Hier siehst du ein günstiges Luxmeter, das ich auf Amazon gefunden habe.

Light duration

The light duration describes how long the light shines on your terrarium. The higher the light duration available, the more time the plants have to grow. However, it depends on an extremely wide range of factors such as the time of year, latitude, orientation of your windows or larger trees outside your window. In general, though, the days are longer in summer than in winter, and the closer you are to the equator, the more hours of sunlight you have. Light duration also affects the day-night rhythm of plants, which is important for their flowering and dormancy.

Light duration is much easier to determine than light intensity. Either check your smartphone's weather app to see when the sun rises and sets at your house, or simply observe when the light shines in throughout the day. There's no magic behind it.

Alternatively, you can quickly enter your location in this sunrise and sunset calculator: Sunrise and Sunset Calculator.

Guide values for light intensity and duration

Depending on the type of plants you have in your terrarium, they will need different amounts of light intensity and duration. Below you will find general information about the duration and intensity of different plant groups. Note, however, that this is of course only a very general indication and individual species may stand out.

  • Ferns: 1000-1500 lux, 10-12 hours per day.
  • Moss: 500-1000 lux, 8-10 hours per day.
  • Orchids: 1500-3000 lux, 10-14 hours per day.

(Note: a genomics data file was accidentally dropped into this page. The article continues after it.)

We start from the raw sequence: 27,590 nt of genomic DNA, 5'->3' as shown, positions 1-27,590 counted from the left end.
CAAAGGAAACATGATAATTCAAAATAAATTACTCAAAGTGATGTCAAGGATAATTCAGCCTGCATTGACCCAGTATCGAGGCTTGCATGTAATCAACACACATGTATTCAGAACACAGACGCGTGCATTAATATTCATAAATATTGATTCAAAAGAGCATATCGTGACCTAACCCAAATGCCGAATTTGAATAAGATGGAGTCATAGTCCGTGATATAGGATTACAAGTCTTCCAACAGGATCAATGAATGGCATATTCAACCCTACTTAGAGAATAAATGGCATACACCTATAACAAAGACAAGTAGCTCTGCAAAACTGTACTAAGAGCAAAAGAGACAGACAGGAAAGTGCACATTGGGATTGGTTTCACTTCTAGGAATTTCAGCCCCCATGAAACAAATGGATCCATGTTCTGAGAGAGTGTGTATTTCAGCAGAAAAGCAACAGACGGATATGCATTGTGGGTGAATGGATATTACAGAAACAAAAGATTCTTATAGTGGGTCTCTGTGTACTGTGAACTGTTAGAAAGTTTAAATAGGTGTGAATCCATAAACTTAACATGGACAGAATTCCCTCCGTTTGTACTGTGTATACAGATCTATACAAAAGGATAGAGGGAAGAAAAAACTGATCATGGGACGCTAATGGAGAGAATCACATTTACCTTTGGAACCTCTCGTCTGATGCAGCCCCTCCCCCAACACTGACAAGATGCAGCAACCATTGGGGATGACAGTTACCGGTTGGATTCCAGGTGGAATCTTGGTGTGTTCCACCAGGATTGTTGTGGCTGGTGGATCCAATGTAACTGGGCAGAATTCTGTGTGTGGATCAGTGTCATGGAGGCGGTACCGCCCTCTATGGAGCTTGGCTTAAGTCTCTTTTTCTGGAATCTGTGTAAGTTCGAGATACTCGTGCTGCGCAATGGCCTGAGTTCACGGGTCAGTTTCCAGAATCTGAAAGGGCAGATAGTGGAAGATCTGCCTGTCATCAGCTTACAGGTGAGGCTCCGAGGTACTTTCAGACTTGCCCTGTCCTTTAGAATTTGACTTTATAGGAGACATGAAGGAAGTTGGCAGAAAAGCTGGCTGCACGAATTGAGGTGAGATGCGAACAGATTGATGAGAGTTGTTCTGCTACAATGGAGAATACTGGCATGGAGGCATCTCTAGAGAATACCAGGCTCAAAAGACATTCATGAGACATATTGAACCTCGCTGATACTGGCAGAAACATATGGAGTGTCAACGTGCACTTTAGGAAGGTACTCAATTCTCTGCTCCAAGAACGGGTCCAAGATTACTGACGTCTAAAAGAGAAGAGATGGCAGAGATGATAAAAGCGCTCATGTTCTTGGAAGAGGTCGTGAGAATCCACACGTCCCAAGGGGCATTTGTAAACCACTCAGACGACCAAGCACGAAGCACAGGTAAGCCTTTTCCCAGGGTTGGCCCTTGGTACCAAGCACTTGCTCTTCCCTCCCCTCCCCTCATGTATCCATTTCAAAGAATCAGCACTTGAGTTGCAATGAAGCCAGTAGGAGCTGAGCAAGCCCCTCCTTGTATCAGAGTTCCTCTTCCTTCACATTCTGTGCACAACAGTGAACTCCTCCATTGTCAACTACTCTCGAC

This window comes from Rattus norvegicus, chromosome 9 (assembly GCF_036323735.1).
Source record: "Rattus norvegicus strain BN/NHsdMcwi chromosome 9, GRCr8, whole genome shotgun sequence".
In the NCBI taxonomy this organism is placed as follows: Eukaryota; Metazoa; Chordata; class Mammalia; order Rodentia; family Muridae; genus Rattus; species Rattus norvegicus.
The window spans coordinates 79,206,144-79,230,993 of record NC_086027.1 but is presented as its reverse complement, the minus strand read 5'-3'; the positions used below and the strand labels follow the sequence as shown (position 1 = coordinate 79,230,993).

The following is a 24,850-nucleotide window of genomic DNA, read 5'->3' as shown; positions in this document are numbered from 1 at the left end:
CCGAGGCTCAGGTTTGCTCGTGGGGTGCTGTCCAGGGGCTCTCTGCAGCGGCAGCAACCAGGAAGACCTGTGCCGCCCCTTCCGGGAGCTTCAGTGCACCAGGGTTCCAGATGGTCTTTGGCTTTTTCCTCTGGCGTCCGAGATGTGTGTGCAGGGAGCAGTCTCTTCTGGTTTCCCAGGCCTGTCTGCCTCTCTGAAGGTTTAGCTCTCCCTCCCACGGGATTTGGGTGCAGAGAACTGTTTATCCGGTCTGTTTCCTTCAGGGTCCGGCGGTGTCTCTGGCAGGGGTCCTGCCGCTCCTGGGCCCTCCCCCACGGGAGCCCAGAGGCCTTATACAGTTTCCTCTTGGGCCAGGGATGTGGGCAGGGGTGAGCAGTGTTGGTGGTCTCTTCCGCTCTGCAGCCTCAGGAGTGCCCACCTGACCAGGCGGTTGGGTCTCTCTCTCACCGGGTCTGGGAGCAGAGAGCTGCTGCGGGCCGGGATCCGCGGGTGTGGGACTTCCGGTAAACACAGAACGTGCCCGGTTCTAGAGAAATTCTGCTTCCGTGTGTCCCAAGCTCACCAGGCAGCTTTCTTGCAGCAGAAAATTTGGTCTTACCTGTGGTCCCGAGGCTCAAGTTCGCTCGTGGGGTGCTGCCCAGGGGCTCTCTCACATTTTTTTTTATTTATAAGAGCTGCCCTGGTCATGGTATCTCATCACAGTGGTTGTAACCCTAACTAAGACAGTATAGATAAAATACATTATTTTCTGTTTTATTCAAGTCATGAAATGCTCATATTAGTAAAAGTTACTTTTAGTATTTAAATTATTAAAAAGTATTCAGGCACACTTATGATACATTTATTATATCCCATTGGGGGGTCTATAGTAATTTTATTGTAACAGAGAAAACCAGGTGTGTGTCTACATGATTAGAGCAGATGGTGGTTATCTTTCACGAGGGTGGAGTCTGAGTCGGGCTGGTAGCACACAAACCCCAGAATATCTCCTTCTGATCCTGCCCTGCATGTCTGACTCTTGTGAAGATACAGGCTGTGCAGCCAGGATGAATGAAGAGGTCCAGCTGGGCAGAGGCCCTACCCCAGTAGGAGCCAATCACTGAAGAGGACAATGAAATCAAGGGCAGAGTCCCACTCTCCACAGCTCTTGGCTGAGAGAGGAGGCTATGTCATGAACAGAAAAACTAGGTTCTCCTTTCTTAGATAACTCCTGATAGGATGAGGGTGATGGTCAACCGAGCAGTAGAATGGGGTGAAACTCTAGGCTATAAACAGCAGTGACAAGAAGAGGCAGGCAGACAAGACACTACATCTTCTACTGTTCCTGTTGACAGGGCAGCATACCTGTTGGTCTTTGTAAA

• Carnivorous plants: 3000-5000 lux, 12-16 hours per day.
  • Succulents: 5000-10000 lux, 12-16 hours per day.
  • Air plants: 3000-5000 lux, 10-14 hours per day.

If you click on the individual plant names, it will take you to the articles that look at whether these plants are suitable for a closed terrarium. Also very interesting!

How to create bright indirect light

Now that you know how much light your plants need, all you have to do is provide it. To do this, you need to consider several factors that affect the amount and quality of light that enters your space. You also need to know some ways to adjust the position and orientation of your plants to provide them with the best light. Finally, you need to know some tools and devices that can help you improve or supplement the natural light.

The role of windows and other factors

Windows are the most important sources of natural light in your home. They let sunlight in and distribute it throughout the room. But not all windows are the same. The amount and quality of light depends on several factors, such as: